It was 1984, and the Lethbridge Pronghorns we know today were a new name to university hockey in Canada. It was their inaugural season and players of all age groups and size were called upon to fill out the roster of the newly-created team.
One of those players was Scott Orban, a 19-year-old defender from Calgary, Alta., who recalls his time as a young student-athlete looking to make a name for himself.
“We were a very diverse team with some guys in their 13th season (of hockey) already and others just beginning their journey,” says Orban. “We unfortunately, didn’t win a lot as we only had five wins on the season.”
Orban was a standout player during his time with the Pronghorns, having played three seasons with Lethbridge from 1984 to 1986, before converting to forward as a pro in Europe in 1987. While playing overseas, a rule change stated that European players were to be viewed as professionals, meaning Orban was not able to return to CIAU - now U SPORTS - hockey.
Lethbridge appealed the ruling in 1988 and grandfathered Orban, allowing him to play one last season, where he recorded 43 points in 26 games and became the first U of L player ever to be named an All-Star. A trailblazer for all future players looking to join the Pronghorns’ program, Orban was able to make a name for himself in large part due to his coach and teammates working hard to create something special.
Unfortunately, Orban and countless others didn’t have the same resources that U SPORTS players have today. Although treated very well during his time, Orban thinks back on the countless struggles he and his teammates encountered during the season.
“(The) first couple of years we played out of an arena called the Henderson Ice Centre which was very small,” he says. “It didn’t have many stands due to it being a local community rink which wasn’t near the university. Now the team plays at Nicholas Sheran Leisure Centre which is just a remarkable facility for the team.”
With the team struggling to win and constant rumors fueling the program’s impending doom, recruiting became a constant challenge. Orban reflects on his time as a Pronghorn as a proud accomplishment – trying his best at creating a legacy, and a long-lasting program for future student-athletes.
Fast forward almost 40 years, and the Orban name lives on – Scott’s son Blake is currently in his fourth year playing for the Pronghorns, who are thriving today with new recruits and resources.
Blake joined the team in the summer of 2015 after winning the Memorial Cup with the Edmonton Oil Kings, having been recruited by former head coach Spiros Anastas – who left the program last summer. Blake felt welcomed and motivated immediately to begin his U SPORTS journey and continue his father’s legacy.
“I had a tough decision coming out of junior. I chose Lethbridge because of (Anastas),” says Blake, who also played for the Vancouver Giants during his CHL career. “He was huge for my development and allowed me to grow as a player. I now think my opportunity going pro is better since coming to U SPORTS, than the other options I had in mind.”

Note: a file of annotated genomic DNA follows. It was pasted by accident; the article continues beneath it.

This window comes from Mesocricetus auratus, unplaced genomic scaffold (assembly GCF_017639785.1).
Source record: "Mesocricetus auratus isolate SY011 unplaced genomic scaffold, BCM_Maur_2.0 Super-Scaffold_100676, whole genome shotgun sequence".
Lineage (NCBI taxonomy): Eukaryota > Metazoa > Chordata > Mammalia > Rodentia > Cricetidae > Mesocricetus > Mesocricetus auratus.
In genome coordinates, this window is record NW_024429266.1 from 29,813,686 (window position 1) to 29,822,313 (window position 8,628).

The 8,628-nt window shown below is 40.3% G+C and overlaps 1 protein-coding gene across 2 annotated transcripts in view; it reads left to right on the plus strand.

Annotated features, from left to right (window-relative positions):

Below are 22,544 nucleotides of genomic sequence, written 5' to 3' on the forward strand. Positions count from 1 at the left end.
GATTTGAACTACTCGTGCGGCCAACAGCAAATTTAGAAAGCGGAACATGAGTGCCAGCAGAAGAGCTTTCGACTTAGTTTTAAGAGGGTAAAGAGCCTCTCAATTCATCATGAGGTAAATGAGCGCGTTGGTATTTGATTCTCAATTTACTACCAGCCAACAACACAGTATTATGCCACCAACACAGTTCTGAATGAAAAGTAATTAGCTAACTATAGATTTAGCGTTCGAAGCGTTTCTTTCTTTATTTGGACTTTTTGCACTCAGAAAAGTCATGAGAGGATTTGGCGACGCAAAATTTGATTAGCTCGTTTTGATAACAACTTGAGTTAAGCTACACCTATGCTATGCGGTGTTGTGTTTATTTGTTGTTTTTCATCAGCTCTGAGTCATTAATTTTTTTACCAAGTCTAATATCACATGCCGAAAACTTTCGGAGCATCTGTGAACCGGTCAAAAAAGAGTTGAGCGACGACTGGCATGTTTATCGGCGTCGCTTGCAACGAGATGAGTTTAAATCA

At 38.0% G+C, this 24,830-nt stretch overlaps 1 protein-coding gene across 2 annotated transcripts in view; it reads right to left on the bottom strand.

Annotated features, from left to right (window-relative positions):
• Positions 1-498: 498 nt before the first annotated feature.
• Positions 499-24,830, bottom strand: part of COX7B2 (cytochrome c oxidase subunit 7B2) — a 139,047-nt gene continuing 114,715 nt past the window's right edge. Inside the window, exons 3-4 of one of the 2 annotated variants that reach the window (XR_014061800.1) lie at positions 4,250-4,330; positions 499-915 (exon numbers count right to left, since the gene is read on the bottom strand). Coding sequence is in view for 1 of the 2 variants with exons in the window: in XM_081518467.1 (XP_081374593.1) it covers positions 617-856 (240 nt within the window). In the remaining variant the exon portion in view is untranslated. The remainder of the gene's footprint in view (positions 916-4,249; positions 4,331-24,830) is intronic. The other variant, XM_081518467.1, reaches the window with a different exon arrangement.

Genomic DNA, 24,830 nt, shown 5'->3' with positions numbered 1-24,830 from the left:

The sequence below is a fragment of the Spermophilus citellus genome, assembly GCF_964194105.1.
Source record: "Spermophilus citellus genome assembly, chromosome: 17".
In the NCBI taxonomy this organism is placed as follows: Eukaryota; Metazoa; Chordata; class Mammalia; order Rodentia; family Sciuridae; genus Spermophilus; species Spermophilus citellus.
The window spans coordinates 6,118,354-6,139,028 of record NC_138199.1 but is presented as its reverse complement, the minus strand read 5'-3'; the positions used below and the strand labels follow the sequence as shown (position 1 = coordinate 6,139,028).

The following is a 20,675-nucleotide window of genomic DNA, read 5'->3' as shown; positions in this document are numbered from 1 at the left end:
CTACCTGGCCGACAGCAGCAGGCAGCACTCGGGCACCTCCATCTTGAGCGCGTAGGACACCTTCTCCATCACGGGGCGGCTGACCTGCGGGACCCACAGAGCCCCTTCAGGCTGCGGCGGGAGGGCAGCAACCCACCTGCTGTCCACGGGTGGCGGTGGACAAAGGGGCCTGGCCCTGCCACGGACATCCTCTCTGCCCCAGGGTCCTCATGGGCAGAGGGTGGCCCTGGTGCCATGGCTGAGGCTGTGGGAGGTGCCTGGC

Blake says he looked at the U SPORTS program as a stepping stone to further his growth and development as a hockey player. He credits his performance during his time at Lethbridge – 48 point in 107 regular games – to the support system around him.
“With me being closer to my family, and the rink minutes away from campus, the athlete-only facility, and great staff – It is easy for us achieve our goals each day,” he says.
Unfortunately, his father wasn’t as lucky. But the perception of leaving the Canadian system behind for better opportunities has changed over the years, due to the continued advancements in university sports in Canada over the years. Today, more and more student-athletes are staying home.
With the puck set to drop on the 2019 U SPORTS Cavendish Farms University Cup on Thursday, Blake says that despite the pressure that comes with not just being the host, but also an underdog as the No. 8 seed, he and the Pronghorns are ready.
“I will look to make my school and father proud,”
Meanwhile, the older Orban is planning on sending good luck to the Pronghorns in the same unique way he once did in 1994, when the team won its only national championship.
Scott jokingly credits himself for the team’s success that year to the letter he wrote to the Mike Babcock-coached championship squad, sharing some advice and tips from his playing days with the school, when times were tough as an expansion team. His letter hung on the door for all players to see.
Having already thought about repeating history, Scott is hoping to have the chance to motivate Blake and the Pronghorns as they get prepare to host this year’s championship.
“If the coach asks me to do a speech I will be there in a heartbeat.”
The host Pronghorns open the University Cup on Thursday against the No1.-ranked Alberta Golden Bears at 9 p.m. ET / 6 p.m. on USPORTS.LIVE. The championship runs from Thursday to Sunday at the ENMAX Centre – home of the WHL’s Lethbridge Hurricanes – with the semifinals and final airing on Sportsnet 360 and Sportnet Now.